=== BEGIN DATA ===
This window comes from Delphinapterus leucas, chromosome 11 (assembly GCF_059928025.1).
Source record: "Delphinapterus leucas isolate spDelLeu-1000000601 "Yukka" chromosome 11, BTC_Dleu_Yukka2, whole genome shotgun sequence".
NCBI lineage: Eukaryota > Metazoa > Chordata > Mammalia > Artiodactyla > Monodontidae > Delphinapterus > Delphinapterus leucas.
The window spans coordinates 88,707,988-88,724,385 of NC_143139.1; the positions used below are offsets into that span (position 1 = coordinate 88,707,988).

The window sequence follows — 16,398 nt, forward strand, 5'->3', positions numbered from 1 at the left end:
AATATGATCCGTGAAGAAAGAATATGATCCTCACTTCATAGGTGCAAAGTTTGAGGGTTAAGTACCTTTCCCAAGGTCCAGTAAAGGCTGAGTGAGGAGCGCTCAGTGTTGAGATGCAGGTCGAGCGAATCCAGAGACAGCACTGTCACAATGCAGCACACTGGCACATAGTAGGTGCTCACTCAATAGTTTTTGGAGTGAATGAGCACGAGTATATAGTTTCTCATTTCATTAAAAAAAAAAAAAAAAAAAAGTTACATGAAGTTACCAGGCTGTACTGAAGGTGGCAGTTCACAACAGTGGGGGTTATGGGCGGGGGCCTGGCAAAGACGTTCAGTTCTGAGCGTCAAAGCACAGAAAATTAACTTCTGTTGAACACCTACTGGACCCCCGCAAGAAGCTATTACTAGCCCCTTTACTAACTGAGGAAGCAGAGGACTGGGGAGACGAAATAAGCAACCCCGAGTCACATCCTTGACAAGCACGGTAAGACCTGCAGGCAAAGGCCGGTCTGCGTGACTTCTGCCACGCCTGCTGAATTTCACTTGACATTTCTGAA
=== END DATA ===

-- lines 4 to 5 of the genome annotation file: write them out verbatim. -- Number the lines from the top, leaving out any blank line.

The window spans coordinates 88,707,988-88,724,385 of NC_143139.1; the positions used below are offsets into that span (position 1 = coordinate 88,707,988).

The window sequence follows — 16,398 nt, forward strand, 5'->3', positions numbered from 1 at the left end: